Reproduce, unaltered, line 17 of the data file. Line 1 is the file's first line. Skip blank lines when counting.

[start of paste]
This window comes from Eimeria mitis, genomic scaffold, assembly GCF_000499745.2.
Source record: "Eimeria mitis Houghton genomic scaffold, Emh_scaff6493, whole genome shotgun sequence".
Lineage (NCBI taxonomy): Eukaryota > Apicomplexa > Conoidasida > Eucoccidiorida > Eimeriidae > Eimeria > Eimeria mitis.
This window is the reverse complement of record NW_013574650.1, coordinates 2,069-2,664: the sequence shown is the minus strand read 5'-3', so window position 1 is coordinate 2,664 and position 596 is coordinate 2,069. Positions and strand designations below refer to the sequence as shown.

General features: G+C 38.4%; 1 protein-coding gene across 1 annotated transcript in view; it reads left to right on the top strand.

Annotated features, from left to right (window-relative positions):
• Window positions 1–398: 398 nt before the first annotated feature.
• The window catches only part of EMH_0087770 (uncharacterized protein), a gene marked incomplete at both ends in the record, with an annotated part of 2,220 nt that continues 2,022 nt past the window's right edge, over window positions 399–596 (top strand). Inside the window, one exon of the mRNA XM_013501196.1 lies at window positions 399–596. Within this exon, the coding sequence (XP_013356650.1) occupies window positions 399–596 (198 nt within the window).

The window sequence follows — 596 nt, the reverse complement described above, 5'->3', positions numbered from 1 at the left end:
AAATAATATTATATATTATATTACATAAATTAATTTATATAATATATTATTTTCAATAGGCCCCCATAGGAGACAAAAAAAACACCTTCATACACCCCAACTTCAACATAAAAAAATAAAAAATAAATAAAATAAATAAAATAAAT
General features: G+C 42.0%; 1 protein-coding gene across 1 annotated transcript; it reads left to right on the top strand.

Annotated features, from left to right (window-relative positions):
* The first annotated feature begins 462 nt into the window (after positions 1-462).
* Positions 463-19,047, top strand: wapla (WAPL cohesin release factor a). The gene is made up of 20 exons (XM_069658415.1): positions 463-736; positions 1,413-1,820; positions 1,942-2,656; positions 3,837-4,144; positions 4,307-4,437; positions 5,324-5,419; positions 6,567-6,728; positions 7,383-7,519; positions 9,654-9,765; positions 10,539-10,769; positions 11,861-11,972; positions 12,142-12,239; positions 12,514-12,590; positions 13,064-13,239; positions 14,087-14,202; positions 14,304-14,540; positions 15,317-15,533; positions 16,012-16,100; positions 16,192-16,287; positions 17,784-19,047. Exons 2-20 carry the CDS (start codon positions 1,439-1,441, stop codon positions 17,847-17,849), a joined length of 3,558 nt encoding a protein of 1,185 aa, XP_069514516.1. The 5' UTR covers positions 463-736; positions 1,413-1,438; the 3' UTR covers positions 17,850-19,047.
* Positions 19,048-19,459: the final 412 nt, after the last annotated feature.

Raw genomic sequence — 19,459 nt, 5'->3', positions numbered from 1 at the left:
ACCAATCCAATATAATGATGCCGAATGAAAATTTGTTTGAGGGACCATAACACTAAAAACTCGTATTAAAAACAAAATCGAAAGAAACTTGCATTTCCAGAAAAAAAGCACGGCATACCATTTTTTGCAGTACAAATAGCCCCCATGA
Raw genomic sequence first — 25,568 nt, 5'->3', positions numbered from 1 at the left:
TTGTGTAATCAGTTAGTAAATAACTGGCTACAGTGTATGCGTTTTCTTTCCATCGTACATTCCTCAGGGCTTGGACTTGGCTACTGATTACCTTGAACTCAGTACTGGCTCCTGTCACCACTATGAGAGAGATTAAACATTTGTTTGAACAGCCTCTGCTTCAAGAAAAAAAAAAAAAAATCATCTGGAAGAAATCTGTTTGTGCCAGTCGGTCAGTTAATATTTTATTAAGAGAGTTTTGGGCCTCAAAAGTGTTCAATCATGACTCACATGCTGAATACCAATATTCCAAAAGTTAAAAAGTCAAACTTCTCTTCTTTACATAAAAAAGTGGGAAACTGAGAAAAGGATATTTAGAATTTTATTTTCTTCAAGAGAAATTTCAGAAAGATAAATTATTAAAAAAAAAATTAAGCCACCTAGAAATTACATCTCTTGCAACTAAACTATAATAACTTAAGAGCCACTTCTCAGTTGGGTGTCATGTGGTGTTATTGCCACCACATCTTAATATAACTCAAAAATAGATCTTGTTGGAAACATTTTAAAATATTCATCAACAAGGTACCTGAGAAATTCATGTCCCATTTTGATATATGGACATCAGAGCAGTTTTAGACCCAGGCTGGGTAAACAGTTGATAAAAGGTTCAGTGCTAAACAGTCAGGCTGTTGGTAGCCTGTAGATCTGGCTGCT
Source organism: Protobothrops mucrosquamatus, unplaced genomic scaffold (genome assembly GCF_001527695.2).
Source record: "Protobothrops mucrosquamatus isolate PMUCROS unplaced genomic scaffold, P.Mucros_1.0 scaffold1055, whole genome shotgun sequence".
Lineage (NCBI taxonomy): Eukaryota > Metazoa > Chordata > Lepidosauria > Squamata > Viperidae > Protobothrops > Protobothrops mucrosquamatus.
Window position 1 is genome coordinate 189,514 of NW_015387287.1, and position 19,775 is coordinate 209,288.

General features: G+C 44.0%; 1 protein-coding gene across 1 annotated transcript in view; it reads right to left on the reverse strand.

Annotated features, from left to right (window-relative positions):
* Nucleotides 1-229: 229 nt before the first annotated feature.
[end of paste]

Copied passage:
ACCAATCCAATATAATGATGCCGAATGAAAATTTGTTTGAGGGACCATAACACTAAAAACTCGTATTAAAAACAAAATCGAAAGAAACTTGCATTTCCAGAAAAAAAGCACGGCATACCATTTTTTGCAGTACAAATAGCCCCCATGA